The science of satellites

The joke among geocachers is that our hobby uses multi-million dollar satellites to find tupperware in the woods. And it’s true! Launching a single satellite into space can cost anywhere between ten to four hundred million US Dollars. It’s common knowledge that we have access to this technology thanks to US President Bill Clinton, who famously “flipped the switch” on selective availability.

Twenty years later, most of us take GPS in our phones, our cars, or our computers for granted. So how do satellites, the cornerstone of our favorite game, actually work to help us find those tupperware?

Let’s find out!

A system of over 30 GPS (short for Global Positioning Satellites) are whizzing around in orbit right now. Each has its own specific trajectory, so that we know precisely where each one is at any given time. They are constantly sending out signals, both to ground stations that make sure the satellites maintain their intended trajectory, and to receivers like the ones in your phone or GPS unit.

When they receive these signals, your phone or GPS then uses a process called trilateration to calculate its exact location in relation to each satellite. But what is trilateration? Simply put, it is the process of determining a location by measuring distance using circles.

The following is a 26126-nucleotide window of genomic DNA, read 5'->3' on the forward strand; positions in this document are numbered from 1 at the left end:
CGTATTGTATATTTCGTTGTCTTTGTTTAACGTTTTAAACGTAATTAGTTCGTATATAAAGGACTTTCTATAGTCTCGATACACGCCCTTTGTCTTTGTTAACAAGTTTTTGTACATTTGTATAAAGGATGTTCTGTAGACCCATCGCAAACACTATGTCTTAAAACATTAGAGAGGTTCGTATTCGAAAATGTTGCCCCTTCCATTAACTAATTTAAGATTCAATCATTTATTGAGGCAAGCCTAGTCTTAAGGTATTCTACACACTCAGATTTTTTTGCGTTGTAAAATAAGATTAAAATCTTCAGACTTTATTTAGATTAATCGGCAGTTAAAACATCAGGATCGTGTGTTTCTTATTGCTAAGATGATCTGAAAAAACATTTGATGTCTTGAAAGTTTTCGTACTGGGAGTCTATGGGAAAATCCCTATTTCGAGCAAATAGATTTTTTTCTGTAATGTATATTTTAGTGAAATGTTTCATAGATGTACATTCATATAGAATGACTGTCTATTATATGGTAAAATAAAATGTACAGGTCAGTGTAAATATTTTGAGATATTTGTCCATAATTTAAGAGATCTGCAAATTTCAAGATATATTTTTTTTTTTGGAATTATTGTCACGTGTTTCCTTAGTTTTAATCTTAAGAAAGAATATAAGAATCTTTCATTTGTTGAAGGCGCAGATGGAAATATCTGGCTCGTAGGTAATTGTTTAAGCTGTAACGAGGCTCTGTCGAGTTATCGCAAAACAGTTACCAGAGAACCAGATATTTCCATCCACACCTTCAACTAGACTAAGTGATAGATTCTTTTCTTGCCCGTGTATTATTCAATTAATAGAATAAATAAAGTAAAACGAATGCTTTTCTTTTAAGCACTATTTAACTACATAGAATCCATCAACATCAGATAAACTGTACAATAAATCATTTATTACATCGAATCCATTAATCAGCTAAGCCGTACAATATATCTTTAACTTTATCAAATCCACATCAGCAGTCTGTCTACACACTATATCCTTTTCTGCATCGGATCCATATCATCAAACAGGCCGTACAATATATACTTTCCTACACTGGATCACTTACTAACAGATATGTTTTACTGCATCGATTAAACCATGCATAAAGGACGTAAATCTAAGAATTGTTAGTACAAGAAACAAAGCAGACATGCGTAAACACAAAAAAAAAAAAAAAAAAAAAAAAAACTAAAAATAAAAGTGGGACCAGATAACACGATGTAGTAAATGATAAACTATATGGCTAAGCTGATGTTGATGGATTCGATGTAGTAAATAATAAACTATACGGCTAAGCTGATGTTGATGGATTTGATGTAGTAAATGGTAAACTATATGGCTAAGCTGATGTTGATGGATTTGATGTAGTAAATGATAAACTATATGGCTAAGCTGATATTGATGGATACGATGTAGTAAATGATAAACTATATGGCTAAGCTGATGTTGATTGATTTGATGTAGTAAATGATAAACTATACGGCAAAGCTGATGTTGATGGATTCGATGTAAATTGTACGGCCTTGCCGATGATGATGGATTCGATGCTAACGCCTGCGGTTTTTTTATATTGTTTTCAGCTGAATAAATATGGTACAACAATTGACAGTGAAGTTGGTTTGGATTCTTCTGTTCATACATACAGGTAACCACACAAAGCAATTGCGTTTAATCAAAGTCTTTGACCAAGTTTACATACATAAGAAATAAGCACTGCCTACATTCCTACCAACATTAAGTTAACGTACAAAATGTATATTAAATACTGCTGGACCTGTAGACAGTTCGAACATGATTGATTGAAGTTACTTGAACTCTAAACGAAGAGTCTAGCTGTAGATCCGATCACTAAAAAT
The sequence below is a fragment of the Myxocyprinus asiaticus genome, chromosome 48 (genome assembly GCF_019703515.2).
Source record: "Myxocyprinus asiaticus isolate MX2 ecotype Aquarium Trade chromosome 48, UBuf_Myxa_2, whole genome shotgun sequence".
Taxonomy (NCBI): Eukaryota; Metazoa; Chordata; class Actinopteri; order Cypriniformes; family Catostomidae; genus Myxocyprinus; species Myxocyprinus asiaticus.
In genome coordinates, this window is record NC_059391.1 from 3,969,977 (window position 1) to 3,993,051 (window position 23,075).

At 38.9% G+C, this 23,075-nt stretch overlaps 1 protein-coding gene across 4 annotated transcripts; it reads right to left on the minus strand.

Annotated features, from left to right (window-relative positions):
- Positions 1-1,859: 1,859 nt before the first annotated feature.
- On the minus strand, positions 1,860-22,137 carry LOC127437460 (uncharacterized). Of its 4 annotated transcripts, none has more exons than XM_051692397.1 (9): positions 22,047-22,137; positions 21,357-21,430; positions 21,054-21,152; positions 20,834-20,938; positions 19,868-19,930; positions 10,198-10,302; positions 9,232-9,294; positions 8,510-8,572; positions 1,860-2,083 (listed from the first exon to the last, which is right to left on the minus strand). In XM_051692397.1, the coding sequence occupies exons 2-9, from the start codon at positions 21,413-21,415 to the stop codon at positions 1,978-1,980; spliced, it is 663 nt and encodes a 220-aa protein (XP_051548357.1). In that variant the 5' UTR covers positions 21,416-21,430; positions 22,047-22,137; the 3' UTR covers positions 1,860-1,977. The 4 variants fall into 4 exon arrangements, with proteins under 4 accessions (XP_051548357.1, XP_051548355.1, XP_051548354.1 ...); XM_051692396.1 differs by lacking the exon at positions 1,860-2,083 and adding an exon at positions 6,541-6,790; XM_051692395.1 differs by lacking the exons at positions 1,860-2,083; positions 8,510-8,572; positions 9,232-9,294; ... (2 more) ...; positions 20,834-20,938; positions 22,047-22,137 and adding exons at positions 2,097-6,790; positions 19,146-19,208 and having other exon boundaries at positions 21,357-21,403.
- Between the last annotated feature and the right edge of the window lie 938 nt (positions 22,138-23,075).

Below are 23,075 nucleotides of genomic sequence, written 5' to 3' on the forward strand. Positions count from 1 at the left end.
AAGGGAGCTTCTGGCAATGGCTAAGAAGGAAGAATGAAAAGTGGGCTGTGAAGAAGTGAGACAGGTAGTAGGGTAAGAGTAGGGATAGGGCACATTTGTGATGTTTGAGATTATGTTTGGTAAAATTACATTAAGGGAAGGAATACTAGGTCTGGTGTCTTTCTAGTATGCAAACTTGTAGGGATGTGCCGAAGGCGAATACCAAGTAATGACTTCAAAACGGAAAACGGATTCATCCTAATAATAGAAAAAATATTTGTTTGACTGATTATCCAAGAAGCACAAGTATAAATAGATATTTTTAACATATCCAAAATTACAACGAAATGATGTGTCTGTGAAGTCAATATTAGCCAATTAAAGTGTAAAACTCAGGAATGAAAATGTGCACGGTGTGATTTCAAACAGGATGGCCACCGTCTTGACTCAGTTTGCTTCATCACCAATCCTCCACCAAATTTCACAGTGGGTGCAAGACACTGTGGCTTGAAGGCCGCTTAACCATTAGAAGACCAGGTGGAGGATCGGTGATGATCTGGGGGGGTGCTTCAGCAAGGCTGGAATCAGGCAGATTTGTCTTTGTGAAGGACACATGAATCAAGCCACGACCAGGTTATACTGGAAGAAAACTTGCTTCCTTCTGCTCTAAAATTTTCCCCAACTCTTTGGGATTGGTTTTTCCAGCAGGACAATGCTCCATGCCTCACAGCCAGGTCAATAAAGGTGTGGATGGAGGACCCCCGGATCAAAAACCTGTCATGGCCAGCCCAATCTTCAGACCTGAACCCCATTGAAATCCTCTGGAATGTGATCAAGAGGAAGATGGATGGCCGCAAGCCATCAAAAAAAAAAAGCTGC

Each satellite sends out a signal in all directions, and if your GPS receives a signal from a satellite, it knows where you are in relation to that one satellite. So you could be in multiple locations around the outside of a sphere.

It takes three different satellites to trilaterate a specific location in two dimensions, and four different satellites in three dimensions.

So for example, if you’re on a flat plain, you may only need three satellites for an accurate location, whereas if you’re hiking in the mountains you may need four. In reality, your GPS is receiving signals from many satellites constantly, and using all of them to get an accurate fix on your location.

The GPS now knows where you are (and more importantly, where the geocache is!), but how does it communicate that with you?

The geographic coordinate system uses latitude and longitude to label and locate every single place on Earth using a specific set of letters, numbers, and signals. The original geographic coordinate system dates all the way back to the 3rd century BCE!

Latitude measures points on the Earth’s surface on parallels, or lines drawn parallel to the equator. Longitude measures points on the Earth’s surface in meridians, or lines drawn perpendicular to the equator.

Much like with trilateration, if you know just latitude or just longitude, you could be in any place on a long line around the Earth.

But when you combine latitude and longitude, you can specify your exact location at any point on Earth!

Now, the next time you go out geocaching, you can think about all the science and technology behind your smiley! Have fun!

Sarah is a French-speaking Marketing Coordinator at Geocaching HQ. She likes cats and musicals, but only separately. In her spare time you can find her knitting, snuggling her cat, and waiting impatiently for the next season of Cosmos.